Constructal Theory of Design in Nature Hits the Classroom

A novel design course offers undergraduates and graduate students at Duke’s Pratt School of Engineering an opportunity to apply “constructal theory” -- a fundamental principle describing natural patterns of flow -- to their own designs and to their understanding of design in nature.

Taught by the theory’s developer Adrian Bejan, a mechanical engineer at the Pratt School, and his collaborator Sylvie Lorente, a civil engineer from the Institut National des Sciences Appliques in France, the course ME166: Constructal Theory and Design, has been under development for four years with support from the National Science Foundation, and was recently approved as a permanent offering at Duke.

“By understanding how networks form naturally with constructal theory, students learn how to get to a design solution faster,” Bejan said.

“The classroom is the place where teaching meets research,” Lorente added. “We bring the latest research into the classroom and ideas sparked in the classroom through teaching later become research. It goes both ways.”

Bejan and Lorente describe the new course in a special issue of the International Journal of Engineering Education ( on the emergence of biological engineering. Bejan and Lorente have also begun a new book project based on the course. The textbook, “Design with Constructal Theory,” will be published by Wiley.

First conceived by Bejan in 1996, the constructal theory arises from the basic principle that flow systems evolve so as to minimize imperfections -- energy wasted to friction or other forms of resistance -- such that the least amount of useful energy is lost. The theory applies to virtually everything that moves, according to Bejan. For example, his earlier work has examined how the law explains traffic flows, the cooling of small-scale electronics, animal locomotion and global climate. Lorente said she has applied the theory to such practical applications as the study of water distribution in urban planning and the most efficient method of connecting buildings in Paris to a city-wide heating network.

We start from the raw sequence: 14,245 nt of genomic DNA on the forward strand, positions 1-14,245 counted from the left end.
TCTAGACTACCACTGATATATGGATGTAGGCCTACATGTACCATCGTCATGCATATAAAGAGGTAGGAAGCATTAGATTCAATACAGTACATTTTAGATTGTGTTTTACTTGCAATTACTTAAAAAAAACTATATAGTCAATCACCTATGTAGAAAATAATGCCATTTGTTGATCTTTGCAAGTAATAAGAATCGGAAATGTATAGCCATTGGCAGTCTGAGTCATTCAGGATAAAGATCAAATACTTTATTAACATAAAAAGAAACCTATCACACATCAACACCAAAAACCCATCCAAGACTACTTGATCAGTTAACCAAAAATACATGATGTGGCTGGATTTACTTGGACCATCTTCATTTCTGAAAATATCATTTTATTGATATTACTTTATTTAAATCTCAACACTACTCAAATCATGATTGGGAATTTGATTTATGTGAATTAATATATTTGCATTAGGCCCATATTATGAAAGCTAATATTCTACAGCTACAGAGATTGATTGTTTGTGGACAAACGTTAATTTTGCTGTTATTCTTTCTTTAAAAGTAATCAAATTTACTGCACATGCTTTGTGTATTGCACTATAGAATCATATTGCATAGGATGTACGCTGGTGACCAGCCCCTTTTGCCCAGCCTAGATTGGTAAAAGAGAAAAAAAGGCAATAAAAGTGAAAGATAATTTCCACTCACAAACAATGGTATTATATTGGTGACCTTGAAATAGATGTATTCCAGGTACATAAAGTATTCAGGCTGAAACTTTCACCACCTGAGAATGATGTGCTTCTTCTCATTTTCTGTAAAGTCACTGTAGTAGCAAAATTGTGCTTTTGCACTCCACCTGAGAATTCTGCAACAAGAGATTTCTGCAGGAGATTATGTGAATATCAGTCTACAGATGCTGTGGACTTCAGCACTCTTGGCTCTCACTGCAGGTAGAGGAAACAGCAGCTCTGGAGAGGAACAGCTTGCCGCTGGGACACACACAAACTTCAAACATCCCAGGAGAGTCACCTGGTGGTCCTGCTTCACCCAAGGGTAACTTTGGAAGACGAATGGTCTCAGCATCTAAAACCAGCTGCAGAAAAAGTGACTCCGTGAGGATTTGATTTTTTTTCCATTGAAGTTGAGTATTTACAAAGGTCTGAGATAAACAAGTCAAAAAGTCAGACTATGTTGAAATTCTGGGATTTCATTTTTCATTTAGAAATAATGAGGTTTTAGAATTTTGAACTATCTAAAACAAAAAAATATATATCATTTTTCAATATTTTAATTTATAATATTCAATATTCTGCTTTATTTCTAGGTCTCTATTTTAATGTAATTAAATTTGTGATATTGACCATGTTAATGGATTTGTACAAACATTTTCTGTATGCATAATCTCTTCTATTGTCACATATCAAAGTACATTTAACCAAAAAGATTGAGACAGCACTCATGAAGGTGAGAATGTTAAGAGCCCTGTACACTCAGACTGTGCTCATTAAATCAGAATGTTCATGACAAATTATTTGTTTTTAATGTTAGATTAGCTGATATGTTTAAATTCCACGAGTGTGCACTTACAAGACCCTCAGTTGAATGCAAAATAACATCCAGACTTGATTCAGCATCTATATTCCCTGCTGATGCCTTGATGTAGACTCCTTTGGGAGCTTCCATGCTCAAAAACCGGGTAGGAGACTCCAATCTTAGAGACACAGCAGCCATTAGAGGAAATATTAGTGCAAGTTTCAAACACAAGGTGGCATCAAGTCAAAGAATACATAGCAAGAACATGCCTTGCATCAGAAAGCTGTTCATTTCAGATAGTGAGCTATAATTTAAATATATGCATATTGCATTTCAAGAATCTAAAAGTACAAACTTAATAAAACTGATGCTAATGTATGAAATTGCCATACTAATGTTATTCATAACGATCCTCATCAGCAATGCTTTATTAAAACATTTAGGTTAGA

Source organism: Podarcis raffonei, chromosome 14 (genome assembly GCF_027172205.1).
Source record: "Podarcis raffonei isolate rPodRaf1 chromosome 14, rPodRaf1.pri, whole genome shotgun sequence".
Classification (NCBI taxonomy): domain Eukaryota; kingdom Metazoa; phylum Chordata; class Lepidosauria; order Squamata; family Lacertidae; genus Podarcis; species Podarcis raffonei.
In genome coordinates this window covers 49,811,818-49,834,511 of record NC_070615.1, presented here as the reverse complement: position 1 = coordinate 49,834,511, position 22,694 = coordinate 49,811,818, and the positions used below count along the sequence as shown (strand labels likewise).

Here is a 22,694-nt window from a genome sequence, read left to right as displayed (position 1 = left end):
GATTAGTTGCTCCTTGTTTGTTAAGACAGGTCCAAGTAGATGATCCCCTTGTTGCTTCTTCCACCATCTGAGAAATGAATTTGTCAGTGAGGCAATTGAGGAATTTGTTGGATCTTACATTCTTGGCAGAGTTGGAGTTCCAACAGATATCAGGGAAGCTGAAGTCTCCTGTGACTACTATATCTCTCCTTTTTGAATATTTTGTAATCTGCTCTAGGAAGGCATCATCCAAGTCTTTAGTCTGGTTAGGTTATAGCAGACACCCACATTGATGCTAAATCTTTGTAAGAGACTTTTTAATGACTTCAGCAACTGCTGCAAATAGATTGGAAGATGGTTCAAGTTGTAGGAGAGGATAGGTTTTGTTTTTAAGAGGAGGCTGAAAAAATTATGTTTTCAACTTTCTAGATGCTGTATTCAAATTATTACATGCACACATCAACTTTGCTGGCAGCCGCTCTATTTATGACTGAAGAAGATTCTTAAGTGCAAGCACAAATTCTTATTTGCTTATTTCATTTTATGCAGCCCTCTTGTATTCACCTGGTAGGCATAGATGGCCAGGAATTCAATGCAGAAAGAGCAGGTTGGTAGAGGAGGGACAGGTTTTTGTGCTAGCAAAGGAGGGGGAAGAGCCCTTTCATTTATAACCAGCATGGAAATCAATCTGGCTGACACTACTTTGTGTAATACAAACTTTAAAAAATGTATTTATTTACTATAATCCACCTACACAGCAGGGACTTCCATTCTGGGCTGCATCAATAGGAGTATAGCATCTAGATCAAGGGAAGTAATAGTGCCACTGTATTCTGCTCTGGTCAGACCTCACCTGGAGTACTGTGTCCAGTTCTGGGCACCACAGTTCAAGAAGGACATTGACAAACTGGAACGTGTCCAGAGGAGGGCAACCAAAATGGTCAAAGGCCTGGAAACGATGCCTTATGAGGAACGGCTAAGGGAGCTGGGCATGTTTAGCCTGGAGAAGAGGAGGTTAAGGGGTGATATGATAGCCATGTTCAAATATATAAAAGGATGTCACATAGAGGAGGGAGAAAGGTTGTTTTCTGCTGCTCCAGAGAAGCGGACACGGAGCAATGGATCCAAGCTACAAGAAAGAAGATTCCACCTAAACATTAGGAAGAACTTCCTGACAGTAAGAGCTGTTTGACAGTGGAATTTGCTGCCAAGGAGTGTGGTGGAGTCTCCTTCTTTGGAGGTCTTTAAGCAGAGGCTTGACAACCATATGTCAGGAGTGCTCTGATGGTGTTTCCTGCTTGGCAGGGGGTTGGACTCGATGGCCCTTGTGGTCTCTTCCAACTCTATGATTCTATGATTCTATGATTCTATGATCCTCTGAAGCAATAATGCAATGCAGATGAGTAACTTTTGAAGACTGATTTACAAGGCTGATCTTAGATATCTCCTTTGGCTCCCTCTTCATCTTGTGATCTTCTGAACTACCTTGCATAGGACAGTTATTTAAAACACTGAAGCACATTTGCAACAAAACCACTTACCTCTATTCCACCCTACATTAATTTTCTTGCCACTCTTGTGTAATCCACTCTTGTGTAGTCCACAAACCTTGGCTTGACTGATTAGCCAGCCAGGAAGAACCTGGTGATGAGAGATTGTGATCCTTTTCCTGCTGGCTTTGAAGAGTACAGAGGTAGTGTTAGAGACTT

The constructal theory’s general relevance has led to the view that it represents a fundamental law of nature. The theory also offers a new approach to engineering, Bejan said.

“What is new about this approach is the focus on the principle and method of generating geometry for energy systems with flows of fluid, heat, electricity and mass. The course is about design discovery–— the maximization of global performance subject to global constraints–— in engineered systems and natural systems as well,” Bejan and Lorente wrote.

“We believe this course offers the ideal mechanism for teaching the connection between engineering and nature, and for demonstrating to students the real-life importance of core courses – fluid mechanics, heat transfer and thermodynamics – in design.”

The course at Duke begins with the simplest examples and progresses to more complex, multi-disciplinary problems including multiple objectives, Bejan said. Each class includes examples, which are then extended by original problems proposed as homework.

Every student in the class is asked to develop an original topic in a term paper, and to defend it orally at the end of the course, the instructors said. For example, past Duke students have presented papers on topics including the universal shape of Egyptian pyramids, leaf venation, the branching of coral and hot-water networks for preventing the icing of bridges, Bejan said.

“This part of the course has been a source of real intellectual growth for all those enrolled in the course, and a source of new directions for inquiry in constructal theory and design,” he said.

This semester, students from departments including civil engineering, mechanical engineering and the masters of engineering management program have proposed projects applying constructal theory to the evolution in time of the Chinese alphabet, water flow through trees and the flow of goods and money through a city, among others.

The course has also been offered in shorter format to faculty and researchers in locations around the world, including the University of Evora, Portugal; the University of Lausanne, Switzerland; Yildiz University, Istanbul; and Memorial University, St. John’s, in Canada.